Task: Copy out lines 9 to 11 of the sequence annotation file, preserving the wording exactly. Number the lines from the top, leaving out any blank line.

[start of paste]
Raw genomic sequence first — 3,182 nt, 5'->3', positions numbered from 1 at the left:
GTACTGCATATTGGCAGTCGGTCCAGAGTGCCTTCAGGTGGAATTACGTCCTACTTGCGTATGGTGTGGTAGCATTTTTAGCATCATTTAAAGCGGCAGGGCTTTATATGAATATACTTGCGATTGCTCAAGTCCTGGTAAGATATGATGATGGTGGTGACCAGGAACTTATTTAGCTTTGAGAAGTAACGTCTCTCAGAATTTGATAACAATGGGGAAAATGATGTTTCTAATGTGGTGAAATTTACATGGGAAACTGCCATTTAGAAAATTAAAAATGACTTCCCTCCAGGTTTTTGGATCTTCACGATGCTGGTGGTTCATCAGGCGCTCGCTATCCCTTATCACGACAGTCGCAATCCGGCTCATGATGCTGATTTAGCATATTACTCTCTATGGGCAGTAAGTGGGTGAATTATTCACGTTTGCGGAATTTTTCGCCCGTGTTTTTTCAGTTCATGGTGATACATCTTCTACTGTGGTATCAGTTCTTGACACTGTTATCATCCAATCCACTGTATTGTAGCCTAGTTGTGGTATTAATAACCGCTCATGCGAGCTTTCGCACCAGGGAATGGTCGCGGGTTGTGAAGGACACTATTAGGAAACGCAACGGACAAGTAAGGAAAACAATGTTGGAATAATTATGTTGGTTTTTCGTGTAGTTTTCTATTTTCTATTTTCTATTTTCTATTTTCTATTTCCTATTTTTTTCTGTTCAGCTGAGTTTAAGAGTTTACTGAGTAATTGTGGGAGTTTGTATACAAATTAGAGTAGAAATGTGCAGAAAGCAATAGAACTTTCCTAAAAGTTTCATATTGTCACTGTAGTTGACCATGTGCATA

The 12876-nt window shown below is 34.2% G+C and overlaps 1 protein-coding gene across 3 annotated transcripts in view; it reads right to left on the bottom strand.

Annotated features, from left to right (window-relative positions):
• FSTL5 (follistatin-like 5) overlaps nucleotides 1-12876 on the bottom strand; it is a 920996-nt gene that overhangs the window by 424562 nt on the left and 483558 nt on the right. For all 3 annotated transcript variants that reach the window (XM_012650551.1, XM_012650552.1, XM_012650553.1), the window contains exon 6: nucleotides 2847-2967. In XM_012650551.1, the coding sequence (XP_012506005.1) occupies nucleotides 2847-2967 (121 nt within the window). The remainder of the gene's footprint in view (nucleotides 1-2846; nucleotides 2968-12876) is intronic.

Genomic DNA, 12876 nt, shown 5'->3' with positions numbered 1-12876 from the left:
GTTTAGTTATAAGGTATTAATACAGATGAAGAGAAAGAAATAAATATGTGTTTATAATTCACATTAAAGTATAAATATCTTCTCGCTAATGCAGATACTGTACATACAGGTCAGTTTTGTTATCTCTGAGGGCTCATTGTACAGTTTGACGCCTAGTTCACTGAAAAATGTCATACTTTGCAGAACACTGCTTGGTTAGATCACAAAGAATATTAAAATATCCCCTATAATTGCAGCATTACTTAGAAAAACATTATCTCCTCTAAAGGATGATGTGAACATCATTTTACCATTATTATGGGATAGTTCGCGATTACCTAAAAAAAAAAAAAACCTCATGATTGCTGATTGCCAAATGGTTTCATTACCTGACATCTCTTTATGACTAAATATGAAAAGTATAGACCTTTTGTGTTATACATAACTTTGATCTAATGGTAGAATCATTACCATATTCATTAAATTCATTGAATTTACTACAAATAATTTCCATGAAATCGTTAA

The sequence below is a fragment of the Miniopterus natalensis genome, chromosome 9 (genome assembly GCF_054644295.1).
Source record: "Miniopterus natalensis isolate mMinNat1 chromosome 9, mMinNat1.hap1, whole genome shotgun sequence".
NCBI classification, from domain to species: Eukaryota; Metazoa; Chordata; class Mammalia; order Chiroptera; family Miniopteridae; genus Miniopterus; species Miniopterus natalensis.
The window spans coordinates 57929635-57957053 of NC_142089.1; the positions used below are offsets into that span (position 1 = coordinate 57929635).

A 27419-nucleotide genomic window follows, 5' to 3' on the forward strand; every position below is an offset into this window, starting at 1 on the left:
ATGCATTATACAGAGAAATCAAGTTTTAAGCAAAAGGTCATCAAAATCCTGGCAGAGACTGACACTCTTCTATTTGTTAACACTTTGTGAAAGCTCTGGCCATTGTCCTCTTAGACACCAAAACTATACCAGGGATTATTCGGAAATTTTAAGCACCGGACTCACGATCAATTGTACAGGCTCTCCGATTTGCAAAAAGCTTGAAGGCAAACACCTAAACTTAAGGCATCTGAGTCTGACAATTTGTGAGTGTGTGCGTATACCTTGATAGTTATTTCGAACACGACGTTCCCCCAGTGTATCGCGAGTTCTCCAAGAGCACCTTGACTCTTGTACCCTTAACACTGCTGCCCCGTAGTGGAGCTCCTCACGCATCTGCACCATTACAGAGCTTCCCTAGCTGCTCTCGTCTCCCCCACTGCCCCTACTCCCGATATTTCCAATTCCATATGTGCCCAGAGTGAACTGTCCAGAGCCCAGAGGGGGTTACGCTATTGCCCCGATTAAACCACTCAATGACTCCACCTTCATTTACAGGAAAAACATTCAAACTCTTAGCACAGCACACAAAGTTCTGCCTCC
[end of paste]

Source record: "Miniopterus natalensis isolate mMinNat1 chromosome 9, mMinNat1.hap1, whole genome shotgun sequence".
NCBI classification, from domain to species: Eukaryota; Metazoa; Chordata; class Mammalia; order Chiroptera; family Miniopteridae; genus Miniopterus; species Miniopterus natalensis.
The window spans coordinates 57929635-57957053 of NC_142089.1; the positions used below are offsets into that span (position 1 = coordinate 57929635).